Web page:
The regulatory uncertainty facing the United States Natural Gas ETF ( UNG) continues to present a compelling reason why investors looking to gain exposure to natural gas should choose the First Trust ISE-Revere Natural Gas Index Fund ( FCG) instead. For more information on this subject, check on my article on "A Natural-Gas ETF With Fewer Headaches" in RealMoney.com. For the month ending July 17, FCG rose 0.12% while UNG fell 12.60%. More recently, UNG rose 10.14% for the week ending July 17 while FCG rose 12.57%. FCG tracks a basket of exchange-listed companies that derive a substantial portion of their revenues from the exploration and production of natural gas. FCG ranks natural gas companies according to P/E ratio, Price/Book ratio, Return on Equity and the correlation to gas futures prices. The fund's methodology is also designed to ward off illiquid companies with market caps that do not meet the standard. UNG is a complex, non-traditional ETF that is designed for sophisticated investors. There are three compelling reasons why "regular" investors should consider FCG instead of UNG: Structure: UNG tracks a basket of natural gas futures contracts and swaps. Each month current underlying futures expire and the fund must "roll" the contracts into the next month. This process can cause the fund to deviate from its net asset value (NAV). See my earlier article on "Nat-Gas ETFs and Contango" FCG, on the other hand, is a traditional ETF that tracks a basket of stocks. FCG can be easily hedged, and is more likely to reflect what it's worth. See my article on "Hedging Your ETF Bets."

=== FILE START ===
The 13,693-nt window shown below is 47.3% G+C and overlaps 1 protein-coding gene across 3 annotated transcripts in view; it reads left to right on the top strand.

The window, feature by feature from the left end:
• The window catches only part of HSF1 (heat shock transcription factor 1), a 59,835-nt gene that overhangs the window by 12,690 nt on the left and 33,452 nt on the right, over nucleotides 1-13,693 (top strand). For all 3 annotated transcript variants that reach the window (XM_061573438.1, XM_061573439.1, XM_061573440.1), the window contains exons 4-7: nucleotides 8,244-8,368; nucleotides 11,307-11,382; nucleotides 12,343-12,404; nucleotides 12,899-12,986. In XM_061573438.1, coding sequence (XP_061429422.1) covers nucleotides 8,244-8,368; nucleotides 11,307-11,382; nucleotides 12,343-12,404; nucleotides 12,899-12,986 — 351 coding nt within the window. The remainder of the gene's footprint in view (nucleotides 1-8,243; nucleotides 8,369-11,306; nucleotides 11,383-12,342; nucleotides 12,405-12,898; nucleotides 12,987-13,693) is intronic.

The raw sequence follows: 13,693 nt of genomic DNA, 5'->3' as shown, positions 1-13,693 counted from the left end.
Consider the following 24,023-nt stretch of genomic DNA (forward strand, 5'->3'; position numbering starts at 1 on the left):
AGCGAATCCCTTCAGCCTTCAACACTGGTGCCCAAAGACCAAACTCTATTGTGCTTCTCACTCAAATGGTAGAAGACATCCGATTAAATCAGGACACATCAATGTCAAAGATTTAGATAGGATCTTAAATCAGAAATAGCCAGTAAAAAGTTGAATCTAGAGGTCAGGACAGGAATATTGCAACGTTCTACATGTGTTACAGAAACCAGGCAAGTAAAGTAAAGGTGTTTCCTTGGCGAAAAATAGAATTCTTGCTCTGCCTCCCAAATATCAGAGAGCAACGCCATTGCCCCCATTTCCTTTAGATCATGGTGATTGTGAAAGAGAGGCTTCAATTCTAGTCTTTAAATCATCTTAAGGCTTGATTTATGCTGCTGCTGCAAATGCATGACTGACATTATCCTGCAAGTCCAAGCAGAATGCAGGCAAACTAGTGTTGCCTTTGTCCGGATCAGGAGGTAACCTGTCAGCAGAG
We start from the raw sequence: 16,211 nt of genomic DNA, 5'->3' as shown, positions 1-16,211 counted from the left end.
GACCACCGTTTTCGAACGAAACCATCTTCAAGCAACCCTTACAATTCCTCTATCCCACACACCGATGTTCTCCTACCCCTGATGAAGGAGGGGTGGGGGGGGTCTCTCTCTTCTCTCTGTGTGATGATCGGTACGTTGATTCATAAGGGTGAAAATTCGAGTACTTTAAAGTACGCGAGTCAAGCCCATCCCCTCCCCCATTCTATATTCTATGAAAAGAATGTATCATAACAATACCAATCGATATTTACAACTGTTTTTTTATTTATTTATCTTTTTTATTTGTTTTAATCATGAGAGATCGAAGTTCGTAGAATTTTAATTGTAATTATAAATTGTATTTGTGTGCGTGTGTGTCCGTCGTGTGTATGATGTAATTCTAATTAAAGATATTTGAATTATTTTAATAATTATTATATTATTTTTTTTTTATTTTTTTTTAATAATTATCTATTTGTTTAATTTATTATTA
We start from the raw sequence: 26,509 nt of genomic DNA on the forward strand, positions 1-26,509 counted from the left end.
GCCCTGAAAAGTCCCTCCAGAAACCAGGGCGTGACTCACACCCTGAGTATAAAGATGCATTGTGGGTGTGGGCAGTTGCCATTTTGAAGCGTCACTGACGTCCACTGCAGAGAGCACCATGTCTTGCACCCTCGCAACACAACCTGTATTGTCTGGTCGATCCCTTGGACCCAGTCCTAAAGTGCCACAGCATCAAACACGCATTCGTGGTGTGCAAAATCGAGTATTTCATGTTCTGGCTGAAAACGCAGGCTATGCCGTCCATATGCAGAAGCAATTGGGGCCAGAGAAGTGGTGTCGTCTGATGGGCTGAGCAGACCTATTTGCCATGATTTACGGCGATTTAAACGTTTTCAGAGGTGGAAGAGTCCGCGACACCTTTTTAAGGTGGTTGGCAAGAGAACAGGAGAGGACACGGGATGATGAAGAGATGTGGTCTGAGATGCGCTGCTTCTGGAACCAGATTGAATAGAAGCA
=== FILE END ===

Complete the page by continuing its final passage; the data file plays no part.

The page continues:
Current Regulatory Problems: UNG issuers were forced to stop creating new shares of the ETF on July 7 when the fund had reached its regulatory limit. Since then, UNG has been stuck in ETF purgatory as the fund awaits approval from the SEC. The halt of the creation/redemption process jars the fund away from its underlying value while breaking one of the fundamental promises of ETFs. See my article, "Natural Gas ETF Clock Ticking." FCG, which has a different, more traditional, design, is not registered in the same manner as UNG. Future Regulatory Problems: Gary Gensler, chairman of the U.S. Commodity Futures Trading Commission has announced that the regulatory group will hold a hearing to discuss possible position limits on commodities. The CFTC is currently concerned that commodity prices are overly influenced by speculators. Any changes in these regulations could affect UNG's shareholders. FCG shareholders do not have to worry about the upcoming regulatory hearings.